Poultry Policy coming

Protection of the local poultry industry may soon come on line.

Chief Executive Officer (CEO) of the Grenada Poultry Association, Josh Lewis has announced that efforts are being made to get a Poultry Policy passed within the next two months.

Joshua Lewis – favours a poultry policy

Lewis who was speaking on a programme produced by Civil Society said one of the key recommendations of the policy is that there should be a local market share for the local producers although it is yet to be set.

However, he said it is being recommended that the local market share should be 40 percent, and it should be implemented in stages.

Lewis said once that happens the major importers of chicken will be obligated to purchase a percentage of poultry meat from local farmers.

He is confident that this will create reliability, sustainability, and jobs, and enable farmers to receive funding from the financial institutions to develop the poultry industry in the rural areas.

It is hoped that there will be a centralised processing depot that will go along with the other processing centres.

However, the Poultry Association CEO said he has not seen anything in the 2017 budget that gives support to the poultry industry.

He reiterated that poultry makes up ten percent of the total food import bill, but year after year there is no budget for the poultry sector.

“When I look at the budget it seems that overall agriculture budget has been reduced… but unfortunately there wasn’t any funding that was made available in terms of the poultry industry as a whole from the budget,” he said.

“In terms of money, cash incentives… I didn’t see anything (in the budget),” he added.

However, Lewis referred to a World Bank funded project in the making, which he said is potentially very beneficial to the poultry industry.

He spoke of government having negotiated a $4M budget with the World Bank, which will link agriculture with tourism.

Lewis is confident that once there is the political will to link the two main pillars in the Grenadian economy, it can become beneficial to the country as up to about 70 percent of the food consumed is imported.

“If we can do something about producing the food that the hotelier needs, I think that potential will be very useful,” he said.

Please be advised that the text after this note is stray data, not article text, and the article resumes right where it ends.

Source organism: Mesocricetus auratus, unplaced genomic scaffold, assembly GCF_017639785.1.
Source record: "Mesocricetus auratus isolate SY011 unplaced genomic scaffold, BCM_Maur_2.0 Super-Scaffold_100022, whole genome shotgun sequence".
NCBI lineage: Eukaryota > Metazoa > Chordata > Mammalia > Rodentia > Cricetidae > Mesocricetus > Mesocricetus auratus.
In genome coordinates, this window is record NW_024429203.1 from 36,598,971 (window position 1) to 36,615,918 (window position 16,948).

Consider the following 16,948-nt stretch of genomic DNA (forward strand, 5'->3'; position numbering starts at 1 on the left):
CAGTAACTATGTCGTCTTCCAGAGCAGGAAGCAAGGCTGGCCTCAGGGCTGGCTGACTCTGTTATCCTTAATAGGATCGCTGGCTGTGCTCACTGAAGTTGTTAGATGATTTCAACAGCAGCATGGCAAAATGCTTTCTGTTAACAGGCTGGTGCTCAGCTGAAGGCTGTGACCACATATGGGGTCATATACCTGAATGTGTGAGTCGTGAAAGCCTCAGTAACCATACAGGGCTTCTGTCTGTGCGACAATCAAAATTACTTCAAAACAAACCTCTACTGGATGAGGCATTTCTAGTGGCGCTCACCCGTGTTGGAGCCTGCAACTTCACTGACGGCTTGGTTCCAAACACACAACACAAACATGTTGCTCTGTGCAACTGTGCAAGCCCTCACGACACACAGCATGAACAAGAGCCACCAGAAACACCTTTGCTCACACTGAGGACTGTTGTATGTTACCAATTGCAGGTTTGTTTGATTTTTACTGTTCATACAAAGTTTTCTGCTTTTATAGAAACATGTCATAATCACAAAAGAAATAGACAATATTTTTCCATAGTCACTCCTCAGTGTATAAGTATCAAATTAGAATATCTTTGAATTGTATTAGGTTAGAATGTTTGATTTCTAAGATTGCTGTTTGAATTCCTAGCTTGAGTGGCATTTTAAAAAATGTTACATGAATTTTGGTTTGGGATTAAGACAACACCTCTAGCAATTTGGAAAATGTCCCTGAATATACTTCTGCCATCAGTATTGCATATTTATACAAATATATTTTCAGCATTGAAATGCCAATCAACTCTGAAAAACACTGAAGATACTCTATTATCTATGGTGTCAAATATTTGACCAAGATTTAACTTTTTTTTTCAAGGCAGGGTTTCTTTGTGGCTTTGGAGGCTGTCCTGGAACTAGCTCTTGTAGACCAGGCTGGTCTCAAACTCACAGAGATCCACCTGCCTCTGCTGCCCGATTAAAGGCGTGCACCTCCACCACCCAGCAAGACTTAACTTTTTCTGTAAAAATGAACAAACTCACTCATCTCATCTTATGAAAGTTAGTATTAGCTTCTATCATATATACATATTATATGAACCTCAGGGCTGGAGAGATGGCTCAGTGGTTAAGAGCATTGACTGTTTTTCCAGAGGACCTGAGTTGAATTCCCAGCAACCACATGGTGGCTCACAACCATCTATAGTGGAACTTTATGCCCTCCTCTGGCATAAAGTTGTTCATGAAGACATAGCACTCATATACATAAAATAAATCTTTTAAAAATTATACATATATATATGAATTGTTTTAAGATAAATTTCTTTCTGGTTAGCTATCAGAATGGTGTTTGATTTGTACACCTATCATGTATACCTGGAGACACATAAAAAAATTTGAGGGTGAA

Lewis also believes that the school-feeding programme should use local poultry for the estimated ten thousand students.

He said the association is there to help implement policies that can reduce spending of the tax dollars to purchase imported poultry.

According to The Poultry Association CEO, he is also in discussion with the World Bank to get funding for a poultry project.

Although nothing has been finalised, Lewis said they have tentatively agreed on a project to have 60 to 80 farmers growing no less than three thousand birds every six weeks with a view towards getting a consortium to purchase the chickens.

He believes if the project materialises, it will result in a big boost for the rural economy by creating about four to five hundred jobs.

Lewis said it is their desire to create resilience and sustainable employment for the farmers rather than leaving them exposed to natural disasters whereby they have to seek financial assistance from government.

He sees Information Technology (IT) as a great asset in boosting the industry.

Lewis said IT will assist in providing knowledge of where all the birds are being produced, along with their buyers and sellers.

“We’re hoping that the injection of technology will help with the record-keeping,” he added.

The Poultry Association CEO also addressed the price of feed on the local market.

He spoke of the local price being, on average, 25 percent higher than in other countries of the OECS (Organisation of Eastern Caribbean States).

Lewis said government has subsidised Caribbean Agro Industries, which manufactures the feed by about $25M over the years.

“What we’ve been seeing is that the subsidy that government has given them (Caribbean Agro), is being used for others rather than Grenadian Farmers,” he said.

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